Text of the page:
Lt. Col. Hiram Mann, one of the 992 black pilots that served during World War II and became known as the Tuskegee Airmen, lived long enough to see history honor their service and racial prejudice overturned in the military.
Last Saturday, Mann died, just days short of his 93rd birthday in his home of Titusville, Fla. and was buried with honors on Friday.
The Tuskegee Airmen were the first African-Americans allowed to train and serve as aviators, but serving meant fighting against racial prejudice in a fully segregated military as well as on the war front.
It took years after the war before these experienced pilots were fully accepted and it wasn't until 1997 when Mann was honored with the Order of the Palmetto, South Carolina's highest honor. It was 2007 before the group received the Congressional Gold Medal from President George W. Bush for their service, a medal that is displayed at the Smithsonian Institute.
Mann was one of the "Red Tails" - elite pilots later memorialized in a movie of the same title. They painted the tails of their aircraft crimson.
When he and his fellow Tuskegee Airmen joined the Army Air Forces (now the U.S. Air Force), they were always considered lower in rank than their white counterparts, Mann said in a 2013 speech to Timberland High School students.
Despite that discrimination, Mann flew 48 combat missions with the 332nd Fighter Group in a fighter he nicknamed "The Iron Lady." When he and his fellow airmen returned from the war, they sailed back to the U.S. on a segregated ship.
Mann served in the Air Force for 21 years and went on to earn his bachelor's, master's and doctorate degrees in counseling from the United States Air Force Academy.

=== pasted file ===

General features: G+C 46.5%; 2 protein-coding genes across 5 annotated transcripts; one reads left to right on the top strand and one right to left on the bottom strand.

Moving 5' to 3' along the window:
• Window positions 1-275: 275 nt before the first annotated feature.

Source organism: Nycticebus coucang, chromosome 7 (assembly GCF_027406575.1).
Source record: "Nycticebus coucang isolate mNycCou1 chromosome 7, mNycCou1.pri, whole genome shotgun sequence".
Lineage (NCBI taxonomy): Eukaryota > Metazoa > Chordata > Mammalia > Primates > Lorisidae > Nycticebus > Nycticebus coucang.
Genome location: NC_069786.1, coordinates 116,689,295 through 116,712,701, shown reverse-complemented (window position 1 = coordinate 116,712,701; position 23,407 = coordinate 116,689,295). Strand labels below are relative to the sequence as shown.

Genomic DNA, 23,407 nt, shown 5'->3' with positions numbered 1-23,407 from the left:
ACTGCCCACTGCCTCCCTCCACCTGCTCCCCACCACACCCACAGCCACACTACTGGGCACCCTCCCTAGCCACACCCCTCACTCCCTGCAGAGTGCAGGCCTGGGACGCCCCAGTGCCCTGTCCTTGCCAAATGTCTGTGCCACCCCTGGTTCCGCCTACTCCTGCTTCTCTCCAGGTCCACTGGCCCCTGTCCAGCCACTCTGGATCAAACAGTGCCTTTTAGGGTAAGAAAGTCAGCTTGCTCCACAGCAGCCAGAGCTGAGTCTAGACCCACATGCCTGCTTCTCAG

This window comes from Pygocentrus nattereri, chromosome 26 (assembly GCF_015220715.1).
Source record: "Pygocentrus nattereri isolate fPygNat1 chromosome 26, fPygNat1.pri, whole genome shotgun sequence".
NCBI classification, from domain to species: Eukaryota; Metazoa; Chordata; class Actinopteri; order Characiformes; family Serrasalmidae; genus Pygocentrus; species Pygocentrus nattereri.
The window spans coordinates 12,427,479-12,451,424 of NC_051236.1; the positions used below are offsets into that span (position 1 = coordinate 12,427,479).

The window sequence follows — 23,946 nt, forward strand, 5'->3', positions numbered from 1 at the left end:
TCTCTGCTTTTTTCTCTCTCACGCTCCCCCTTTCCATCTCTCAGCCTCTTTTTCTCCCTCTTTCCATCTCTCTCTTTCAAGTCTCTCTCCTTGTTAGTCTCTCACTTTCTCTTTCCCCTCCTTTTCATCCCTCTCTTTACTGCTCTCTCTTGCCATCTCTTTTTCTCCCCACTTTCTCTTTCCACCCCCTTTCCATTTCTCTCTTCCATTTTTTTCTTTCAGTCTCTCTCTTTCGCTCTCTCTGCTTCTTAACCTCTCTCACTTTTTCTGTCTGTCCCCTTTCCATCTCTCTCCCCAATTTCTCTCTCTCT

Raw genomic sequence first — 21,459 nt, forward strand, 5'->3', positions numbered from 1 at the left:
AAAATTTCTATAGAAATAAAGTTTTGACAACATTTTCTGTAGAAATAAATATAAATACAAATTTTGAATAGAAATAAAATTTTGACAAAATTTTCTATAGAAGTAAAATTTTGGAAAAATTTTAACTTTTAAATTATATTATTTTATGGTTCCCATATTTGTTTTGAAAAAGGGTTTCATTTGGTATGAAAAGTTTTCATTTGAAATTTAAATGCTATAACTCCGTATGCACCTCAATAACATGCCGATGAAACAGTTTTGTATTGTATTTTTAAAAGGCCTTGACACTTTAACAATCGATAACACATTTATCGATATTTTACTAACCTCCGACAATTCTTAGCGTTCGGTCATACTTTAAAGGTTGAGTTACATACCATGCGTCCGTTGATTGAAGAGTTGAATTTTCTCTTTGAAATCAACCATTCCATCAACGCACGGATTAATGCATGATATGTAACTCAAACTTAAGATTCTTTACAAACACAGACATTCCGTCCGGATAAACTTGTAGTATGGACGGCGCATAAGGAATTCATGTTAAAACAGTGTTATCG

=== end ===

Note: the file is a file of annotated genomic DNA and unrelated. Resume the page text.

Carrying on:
In the last 20 years of his life, Mann worked with Sgt. Johnnie Thompson, a Korean War veteran, to keep the history of the Tuskegee Airmen alive in Walterboro, where Mann first trained for military service. Over 500 of the famed Tuskegee Airmen trained at Walterboro Army Air Field between April 1944 and October 1945. The city's chapter of the Tuskegee Airmen is named for Mann, and a handful of members attended his funeral on Friday.
Thompson first met Mann in 1993, after going to an air show in hopes of meeting a Tuskegee Airman. None of the veterans were at the event, but Thompson did get some contact information from a show organizer.
"I could hardly wait for Monday morning to get on the phone," Thompson said.
That airman, Thompson found out, was Mann.
After that phone call more than 20 years ago, Mann and Thompson became fast friends. Mann returned to Walterboro shortly afterward, serving as Grand Marshal in Walterboro's Martin Luther King Jr. Day parade - one of the grandest the city's ever seen, according to Thompson. Mann led the parade riding in a Humvee with a Marine Corps band playing behind him.
Later, Mann worked with Thompson to raise money and get state and local support for a Tuskegee Airmen monument in Walterboro. With support from then-Gov.
David Beasley, the Tuskegee Airmen Memorial was erected at the Walterboro Army Airfield in 1997. Twenty-one airmen who trained at the airfield, including Mann, attended the monument's dedication and received the Order of the Palmetto.
"I put in a lot of the work, but I had to rely on him to get the information," Thompson said. "It was real exciting to have known him."
Mann is survived by his son, Eugene, also of Titusville, Fla.
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